Cutting boards are designed to cut items on the board and not so much chop. Slicing and dicing fruits, vegetables, and other small pieces of meat without the bones are perfect for cutting boards. They are made to hold up to cutting without scaring.
Keep in mind some people ask if they can use a cutting board in place of a butcher’s block. We do not recommend doing this because, over time, the cutting board will crack from the heavy blows. Since they are made thinner, a chopping blade might even cut through the board, causing damage to whatever is underneath the board, like your kitchen table or countertop.
Cutting boards are not as heavy or bulky as butcher’s blocks and can be used anywhere—and are easier to carry and clean. Prepping is also accessible and saves from cleaning an entire kitchen table or countertop every time a spot is used.
Remember to keep it lightweight on the cutting board because cracks and holes are harder to clean, leading to leftover food remaining on the board even after being washed.
What to Look for When Purchasing Butcher’s Blocks
Every item you buy in the store should make sure you are getting your money’s worth.
Durability is perhaps the first thing to look for when purchasing a butcher’s block, and you want something that will last and not break at the first blow of a chopping blade. Thickness plays a role in this as well, so you need to know every purpose for the block.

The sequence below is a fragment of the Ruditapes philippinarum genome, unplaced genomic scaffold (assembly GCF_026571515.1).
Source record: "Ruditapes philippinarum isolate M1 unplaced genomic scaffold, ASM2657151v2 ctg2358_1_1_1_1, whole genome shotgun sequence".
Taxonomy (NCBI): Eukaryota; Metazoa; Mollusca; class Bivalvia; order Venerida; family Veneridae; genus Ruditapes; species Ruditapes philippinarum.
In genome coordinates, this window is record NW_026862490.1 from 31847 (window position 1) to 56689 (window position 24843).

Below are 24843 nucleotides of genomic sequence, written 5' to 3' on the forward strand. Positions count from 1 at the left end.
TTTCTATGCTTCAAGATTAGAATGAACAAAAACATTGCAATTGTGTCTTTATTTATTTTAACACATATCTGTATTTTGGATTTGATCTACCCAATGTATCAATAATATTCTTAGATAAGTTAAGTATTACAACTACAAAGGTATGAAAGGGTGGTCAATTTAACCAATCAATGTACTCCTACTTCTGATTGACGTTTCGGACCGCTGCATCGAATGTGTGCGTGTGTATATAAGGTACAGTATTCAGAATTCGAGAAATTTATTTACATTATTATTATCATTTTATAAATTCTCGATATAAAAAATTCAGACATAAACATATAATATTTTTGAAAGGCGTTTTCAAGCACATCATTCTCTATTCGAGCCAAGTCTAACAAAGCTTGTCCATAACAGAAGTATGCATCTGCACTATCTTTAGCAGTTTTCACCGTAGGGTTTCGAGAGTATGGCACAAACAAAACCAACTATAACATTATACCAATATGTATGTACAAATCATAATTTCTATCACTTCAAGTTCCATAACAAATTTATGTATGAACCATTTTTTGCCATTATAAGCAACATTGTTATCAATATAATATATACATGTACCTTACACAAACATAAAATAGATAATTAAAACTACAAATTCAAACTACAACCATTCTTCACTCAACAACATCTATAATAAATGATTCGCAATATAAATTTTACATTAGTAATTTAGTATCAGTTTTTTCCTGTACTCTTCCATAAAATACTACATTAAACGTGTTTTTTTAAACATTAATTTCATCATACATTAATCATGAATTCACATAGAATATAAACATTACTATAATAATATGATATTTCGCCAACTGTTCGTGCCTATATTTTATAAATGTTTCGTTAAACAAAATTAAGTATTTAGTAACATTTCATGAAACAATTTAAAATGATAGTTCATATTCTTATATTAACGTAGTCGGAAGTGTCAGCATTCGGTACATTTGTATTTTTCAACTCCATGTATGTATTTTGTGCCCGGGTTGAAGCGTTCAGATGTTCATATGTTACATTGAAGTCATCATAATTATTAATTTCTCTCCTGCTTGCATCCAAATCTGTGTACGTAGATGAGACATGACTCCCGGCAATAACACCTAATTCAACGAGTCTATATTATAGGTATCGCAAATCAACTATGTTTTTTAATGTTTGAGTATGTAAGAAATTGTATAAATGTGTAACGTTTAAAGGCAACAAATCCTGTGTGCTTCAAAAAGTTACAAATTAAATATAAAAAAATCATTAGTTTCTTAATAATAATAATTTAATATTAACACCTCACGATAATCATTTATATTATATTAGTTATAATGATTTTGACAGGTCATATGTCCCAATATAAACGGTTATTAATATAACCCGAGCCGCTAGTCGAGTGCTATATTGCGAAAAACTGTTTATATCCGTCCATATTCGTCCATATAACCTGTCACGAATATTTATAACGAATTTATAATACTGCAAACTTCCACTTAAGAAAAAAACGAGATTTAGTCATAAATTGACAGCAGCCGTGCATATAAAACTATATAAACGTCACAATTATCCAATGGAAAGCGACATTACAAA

Non-porosity is an advantage. Stay away from a porous material because items like raw chicken can contaminate the block, increasing the risk of bacterial transfer to your food as it will seep into the pores of the block.
You want the surface to remain smooth, and cheap material will deteriorate over time, causing contamination. This is why the end grains are so important to act as an antibacterial property.
Find a block that is easy to clean and maintain. A good cleaning idea is two teaspoons of bleach to a gallon of water mixture, which will kill all the bacteria that detergents will leave behind. Make sure you rinse well with hot water till all the mixture is removed from the block.
What to Look for When Purchasing Cutting Boards
There are different types of cutting boards, unlike butcher’s blocks which are mostly wood. You will find cutting boards made with these materials, and listed we offer suggestions on what they are best used for and maintenance tips:
- Wood: Used for all lightweight cutting. Clean with diluted bleach and water mixture. Do not soak in water or put in a dishwasher;
- Plastic: Used for all lightweight cutting. Clean with diluted bleach and water mixture. Soaking helps with the process of cleaning;
- Bamboo: Used for all lightweight cutting. Clean with diluted bleach and water mixture and a bristle brush. Do not soak in water or put in the dishwasher;
- Rubber: Non-porous and non-absorbant material for cutting all ingredients. Do not put it in the dishwasher. Clean with bleach and water mixture, and it is okay to soak in water and detergent.
Final Suggestions and Tips
We love offering the best advice to our readers as it saves time and money for everyone. However, when it comes to cutting boards, the final decision is in the user’s preference for size, material, and which one works best for you, the butcher’s block or the cutting board.
The best suggestion is to have more than one cutting board or butcher’s block. Designate them each for specific cuts and ingredients. Doing this will eliminate contamination from raw ingredients and keep you and your family safe.